Rosa Parks, a 43 year old black seamstress, was arrested in Montgomery, Alabama, on 5th December 1955 for refusing to give up her bus seat to a white man. The Montgomery Bus rules stated that white people boarding its buses should fill the bus by occupying seats from the front backwards. Coloured people should fill the bus by occupying the seats from the back forwards. If the bus became full additional coloured people boarding the bus would stand but if additional white people boarded the bus coloured people would be expected to give up their seats and stand.
Civil Rights leaders including Dr. Martin Luther King, organized the Montgomery Bus Boycott specifically in protest against Parks’ arrest but also as a protest against the segregation practices used by the bus company.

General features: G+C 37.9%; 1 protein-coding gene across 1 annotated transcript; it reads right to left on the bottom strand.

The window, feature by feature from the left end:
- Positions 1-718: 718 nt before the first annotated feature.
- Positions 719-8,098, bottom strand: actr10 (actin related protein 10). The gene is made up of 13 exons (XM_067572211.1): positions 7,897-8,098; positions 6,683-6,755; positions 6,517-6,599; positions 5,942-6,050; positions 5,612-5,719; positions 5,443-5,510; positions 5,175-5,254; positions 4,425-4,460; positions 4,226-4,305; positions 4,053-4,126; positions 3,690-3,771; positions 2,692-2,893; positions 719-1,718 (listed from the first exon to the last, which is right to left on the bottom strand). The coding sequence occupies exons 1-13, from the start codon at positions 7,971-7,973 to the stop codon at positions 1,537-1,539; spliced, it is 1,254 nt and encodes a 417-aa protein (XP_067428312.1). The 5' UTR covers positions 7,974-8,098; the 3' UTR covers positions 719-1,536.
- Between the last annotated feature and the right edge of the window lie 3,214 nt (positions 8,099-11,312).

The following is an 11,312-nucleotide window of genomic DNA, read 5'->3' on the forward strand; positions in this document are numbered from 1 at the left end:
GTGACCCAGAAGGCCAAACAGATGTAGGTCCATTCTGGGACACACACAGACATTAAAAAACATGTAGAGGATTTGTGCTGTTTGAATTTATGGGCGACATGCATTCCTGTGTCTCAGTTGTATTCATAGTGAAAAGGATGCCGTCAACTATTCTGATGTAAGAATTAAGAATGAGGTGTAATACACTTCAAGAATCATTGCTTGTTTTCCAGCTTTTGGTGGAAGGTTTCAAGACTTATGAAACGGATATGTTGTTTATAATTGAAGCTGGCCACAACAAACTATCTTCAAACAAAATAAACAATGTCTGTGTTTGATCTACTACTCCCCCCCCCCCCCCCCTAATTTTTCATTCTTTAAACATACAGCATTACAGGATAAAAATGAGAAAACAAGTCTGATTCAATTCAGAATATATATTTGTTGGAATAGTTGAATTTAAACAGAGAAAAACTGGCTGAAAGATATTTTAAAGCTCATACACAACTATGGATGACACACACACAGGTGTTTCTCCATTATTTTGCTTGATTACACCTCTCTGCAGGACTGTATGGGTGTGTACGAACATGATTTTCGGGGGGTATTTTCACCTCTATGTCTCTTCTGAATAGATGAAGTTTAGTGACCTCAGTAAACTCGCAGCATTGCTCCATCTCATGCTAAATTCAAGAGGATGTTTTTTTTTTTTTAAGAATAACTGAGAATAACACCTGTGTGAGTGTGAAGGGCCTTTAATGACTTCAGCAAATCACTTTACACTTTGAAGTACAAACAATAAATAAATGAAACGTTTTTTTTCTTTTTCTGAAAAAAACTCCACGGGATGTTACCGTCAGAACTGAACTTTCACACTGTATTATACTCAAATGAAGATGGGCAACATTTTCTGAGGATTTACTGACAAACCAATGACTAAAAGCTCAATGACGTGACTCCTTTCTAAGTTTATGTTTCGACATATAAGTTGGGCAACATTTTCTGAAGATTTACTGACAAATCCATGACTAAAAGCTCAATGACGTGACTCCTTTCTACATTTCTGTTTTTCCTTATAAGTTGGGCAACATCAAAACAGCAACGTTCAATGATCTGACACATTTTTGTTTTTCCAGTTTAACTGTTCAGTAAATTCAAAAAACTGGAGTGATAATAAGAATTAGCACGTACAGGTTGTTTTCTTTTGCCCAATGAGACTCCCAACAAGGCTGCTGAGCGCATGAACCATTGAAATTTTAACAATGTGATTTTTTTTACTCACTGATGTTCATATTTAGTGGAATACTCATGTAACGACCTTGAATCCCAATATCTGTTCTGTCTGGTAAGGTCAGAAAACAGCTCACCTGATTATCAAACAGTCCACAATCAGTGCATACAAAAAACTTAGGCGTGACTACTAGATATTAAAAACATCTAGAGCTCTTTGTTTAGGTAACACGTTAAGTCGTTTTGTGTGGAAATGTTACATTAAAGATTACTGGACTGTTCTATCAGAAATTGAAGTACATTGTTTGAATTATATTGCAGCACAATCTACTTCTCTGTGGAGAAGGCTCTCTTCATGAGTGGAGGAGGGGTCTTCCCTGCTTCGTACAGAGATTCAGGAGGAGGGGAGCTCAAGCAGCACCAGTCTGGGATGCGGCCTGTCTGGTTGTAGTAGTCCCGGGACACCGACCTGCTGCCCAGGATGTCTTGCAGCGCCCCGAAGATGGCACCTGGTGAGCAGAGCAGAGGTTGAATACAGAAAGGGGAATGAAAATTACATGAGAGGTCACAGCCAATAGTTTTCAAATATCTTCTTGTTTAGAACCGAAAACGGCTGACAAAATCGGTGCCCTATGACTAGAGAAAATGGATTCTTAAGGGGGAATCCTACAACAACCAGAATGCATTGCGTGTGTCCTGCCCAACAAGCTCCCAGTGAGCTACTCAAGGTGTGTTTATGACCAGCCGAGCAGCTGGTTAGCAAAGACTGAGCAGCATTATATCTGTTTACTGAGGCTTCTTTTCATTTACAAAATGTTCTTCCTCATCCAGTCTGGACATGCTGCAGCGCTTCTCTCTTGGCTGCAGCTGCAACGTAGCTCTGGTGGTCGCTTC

Parks was found guilty by a court on 5th December and fined but she appealed the court’s decision. Meanwhile the Montgomery Bus boycott was being put into place. Negroes and others who supported equality agreed not to use the buses, a move which would deprive the bus company of 65% of its income.
Although Martin Luther King was fined $500 for interfering with the running of businesses, the protest was successful and on 4th June 1956 the Supreme Court decided, based on the outcome of recent school segregation cases, that bus segregation violated the United States constitution.